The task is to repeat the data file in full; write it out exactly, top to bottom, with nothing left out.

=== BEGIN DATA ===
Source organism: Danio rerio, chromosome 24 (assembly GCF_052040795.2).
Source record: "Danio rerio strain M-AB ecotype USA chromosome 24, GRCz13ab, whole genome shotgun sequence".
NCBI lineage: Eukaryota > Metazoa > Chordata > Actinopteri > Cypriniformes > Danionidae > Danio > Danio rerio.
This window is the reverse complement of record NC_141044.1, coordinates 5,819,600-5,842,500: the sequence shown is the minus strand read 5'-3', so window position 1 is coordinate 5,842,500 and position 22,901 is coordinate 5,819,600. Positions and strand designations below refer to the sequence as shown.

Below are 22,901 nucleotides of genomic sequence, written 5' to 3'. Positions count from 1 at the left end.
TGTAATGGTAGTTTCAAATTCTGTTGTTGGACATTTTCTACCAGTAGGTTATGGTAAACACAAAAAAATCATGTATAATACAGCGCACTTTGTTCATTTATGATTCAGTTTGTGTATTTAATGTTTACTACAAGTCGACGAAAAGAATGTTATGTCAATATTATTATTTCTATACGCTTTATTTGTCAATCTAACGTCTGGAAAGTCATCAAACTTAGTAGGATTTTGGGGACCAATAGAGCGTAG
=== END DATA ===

Source organism: Danio rerio, chromosome 24 (assembly GCF_052040795.2).
Source record: "Danio rerio strain M-AB ecotype USA chromosome 24, GRCz13ab, whole genome shotgun sequence".
NCBI lineage: Eukaryota > Metazoa > Chordata > Actinopteri > Cypriniformes > Danionidae > Danio > Danio rerio.
This window is the reverse complement of record NC_141044.1, coordinates 5,819,600-5,842,500: the sequence shown is the minus strand read 5'-3', so window position 1 is coordinate 5,842,500 and position 22,901 is coordinate 5,819,600. Positions and strand designations below refer to the sequence as shown.

Below are 22,901 nucleotides of genomic sequence, written 5' to 3'. Positions count from 1 at the left end.
TGTAATGGTAGTTTCAAATTCTGTTGTTGGACATTTTCTACCAGTAGGTTATGGTAAACACAAAAAAATCATGTATAATACAGCGCACTTTGTTCATTTATGATTCAGTTTGTGTATTTAATGTTTACTACAAGTCGACGAAAAGAATGTTATGTCAATATTATTATTTCTATACGCTTTATTTGTCAATCTAACGTCTGGAAAGTCATCAAACTTAGTAGGATTTTGGGGACCAATAGAGCGTAG